hello

Introduce yourself to your fellow brewers here.
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jeni43
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Joined: Sat Feb 23, 2019 1:49 am

hello

Post by jeni43 » Wed Jun 12, 2019 12:49 pm

Hi everyone
We started brewing in January '18 after doing a brewing course at Brewclub in East London and haven't looked back. We had one disaster during the Beast from the East but the rest just get better and better. We've mostly stuck to American IPAs and a couple of NEIPAs but I want to try a lager sometime this year. Against all advice we went straight for GFs (we have two) and ss conical fermenters but we bought these second-hand and we found that even including the cost of these plus ingredients, we saved a lot of money during the first year by not having to buy beer from supermarkets. I'm aware this may make us sound like alcoholics but a) there's four of us and b) we don't drink at all 3 days a weeks!
We used to drink mainly Becks (which we thought was a pretty good lager) at home and craft beers when out. The only downside with our new hobby is that we're now nearly always disappointed when we buy craft beers from pubs cos we think our own ones are better. However, that's something we'll just have to live with.

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Jim
Site Admin
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Joined: Sun Aug 22, 2004 1:00 pm
Location: Washington, UK

Re: hello

Post by Jim » Wed Jun 12, 2019 4:08 pm

Welcome jeni43. :)

It's a nice idea to share the cost of the brewing gear - especially if you're going for all-in-one systems like the Grainfather. I know what you mean about being disappointed with pub beer - it has to be really spot on to match or exceed what we can brew at home these days.
"Reality is that which, when you stop believing in it, doesn't go away" - Philip K. Dick

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TheSumOfAllBeers
Lost in an Alcoholic Haze
Posts: 591
Joined: Tue May 05, 2015 11:21 am

Re: hello

Post by TheSumOfAllBeers » Wed Jun 12, 2019 5:18 pm

The sharing equipment thing has been taken onto huge levels by american brewing clubs, where people pool their (enforced) annual brewing allowances and invest in large brewhouses/fermentation gear. Purchasing a semi professional brewkit that fits on the back of a pickup truck might seem like the heights of DIY porn, until you realise that the brewkit could be shared among 30 people, or an oversize fermenter could be filling kegs for multiple people.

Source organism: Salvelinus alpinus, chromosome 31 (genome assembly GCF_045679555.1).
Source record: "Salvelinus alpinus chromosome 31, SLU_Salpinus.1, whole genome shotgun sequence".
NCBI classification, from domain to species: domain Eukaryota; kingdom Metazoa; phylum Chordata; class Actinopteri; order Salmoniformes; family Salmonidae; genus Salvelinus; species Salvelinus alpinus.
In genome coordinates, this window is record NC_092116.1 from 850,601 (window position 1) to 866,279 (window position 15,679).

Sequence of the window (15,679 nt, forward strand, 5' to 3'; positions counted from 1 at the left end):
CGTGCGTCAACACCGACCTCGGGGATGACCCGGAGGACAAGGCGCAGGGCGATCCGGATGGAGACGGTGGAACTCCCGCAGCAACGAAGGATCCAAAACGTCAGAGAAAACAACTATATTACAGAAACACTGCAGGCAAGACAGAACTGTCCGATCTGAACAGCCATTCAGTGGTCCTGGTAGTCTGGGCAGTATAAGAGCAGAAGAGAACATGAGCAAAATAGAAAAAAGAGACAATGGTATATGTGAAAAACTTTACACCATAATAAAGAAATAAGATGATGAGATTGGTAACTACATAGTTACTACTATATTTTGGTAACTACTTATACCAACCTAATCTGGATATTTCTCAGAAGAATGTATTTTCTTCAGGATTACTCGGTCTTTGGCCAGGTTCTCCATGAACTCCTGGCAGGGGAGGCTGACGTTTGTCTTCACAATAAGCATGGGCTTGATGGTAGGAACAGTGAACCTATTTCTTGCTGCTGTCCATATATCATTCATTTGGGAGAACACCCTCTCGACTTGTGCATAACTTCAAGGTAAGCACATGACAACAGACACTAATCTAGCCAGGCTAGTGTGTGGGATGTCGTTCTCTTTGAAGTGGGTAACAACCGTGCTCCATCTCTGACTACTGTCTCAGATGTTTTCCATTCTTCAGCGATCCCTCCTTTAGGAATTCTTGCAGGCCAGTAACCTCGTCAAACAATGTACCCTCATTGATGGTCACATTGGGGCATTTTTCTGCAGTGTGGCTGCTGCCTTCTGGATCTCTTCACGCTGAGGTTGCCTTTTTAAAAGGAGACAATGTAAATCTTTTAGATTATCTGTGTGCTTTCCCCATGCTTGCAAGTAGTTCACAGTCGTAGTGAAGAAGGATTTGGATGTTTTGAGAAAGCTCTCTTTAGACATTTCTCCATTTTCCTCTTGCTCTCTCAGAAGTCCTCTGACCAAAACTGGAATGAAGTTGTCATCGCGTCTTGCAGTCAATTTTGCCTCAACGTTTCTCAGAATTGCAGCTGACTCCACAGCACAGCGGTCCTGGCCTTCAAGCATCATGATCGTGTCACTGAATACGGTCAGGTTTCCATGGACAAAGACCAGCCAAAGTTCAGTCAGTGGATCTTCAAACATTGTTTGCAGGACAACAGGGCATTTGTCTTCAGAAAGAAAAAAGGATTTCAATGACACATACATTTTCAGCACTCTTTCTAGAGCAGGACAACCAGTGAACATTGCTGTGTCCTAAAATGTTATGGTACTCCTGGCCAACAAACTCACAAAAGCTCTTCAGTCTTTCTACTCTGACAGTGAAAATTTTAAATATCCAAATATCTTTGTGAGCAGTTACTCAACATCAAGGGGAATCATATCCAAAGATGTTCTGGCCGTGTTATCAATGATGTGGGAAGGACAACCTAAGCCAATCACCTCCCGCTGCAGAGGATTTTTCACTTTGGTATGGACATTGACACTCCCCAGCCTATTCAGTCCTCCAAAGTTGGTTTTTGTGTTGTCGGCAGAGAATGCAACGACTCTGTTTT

I would love to see this kind of social brewing for self sufficiency take off in a few places. I have met a few people who brewed big enough to make it possible but it tends to peter out if you are doing it just for yourself.

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Mjr6313
Steady Drinker
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Joined: Wed Aug 01, 2018 3:17 pm

Re: hello

Post by Mjr6313 » Wed Jun 12, 2019 6:31 pm

'Re social brewing I think is great but 30 is just too big, atm its just me and a mate and I bought all the equipment for beer and wine and he drinks it mostly its a system that works for us but somtimes I could just use another hand when bottling.
My wife wanted me to get a hobby now I make beer. She says I'm always in my shed I KEEP TELLING HER IT WAS HER IDEA.

TheSumOfAllBeers
Lost in an Alcoholic Haze
Posts: 591
Joined: Tue May 05, 2015 11:21 am

Re: hello

Post by TheSumOfAllBeers » Wed Jun 12, 2019 7:38 pm

The 30 people sharing a brewkit would normally be a bit crazy, unless the brewkit was special stuff in the region of several thousand pounds - and the cost split 30 ways. I think it’s a system that only really works in smaller American cities where you have a balance of population density and car friendliness. This couldn’t really work in London.

Kingfisher4
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Joined: Tue Jun 27, 2017 11:03 pm
Location: Derbyshire, UK

Re: hello

Post by Kingfisher4 » Wed Jun 12, 2019 10:44 pm

Great to see you join JBK. I have been all grain brewing for an identical time, shared GF, fantastic quality beer right from the start, just upgraded from plastic Fastferment ( great idea, poor quality) to GF conical and glycol chiller; 1st batch 48 hrs in.

JBK is by far the best interactive resource available to help us through our learning curves, really helpful "community".

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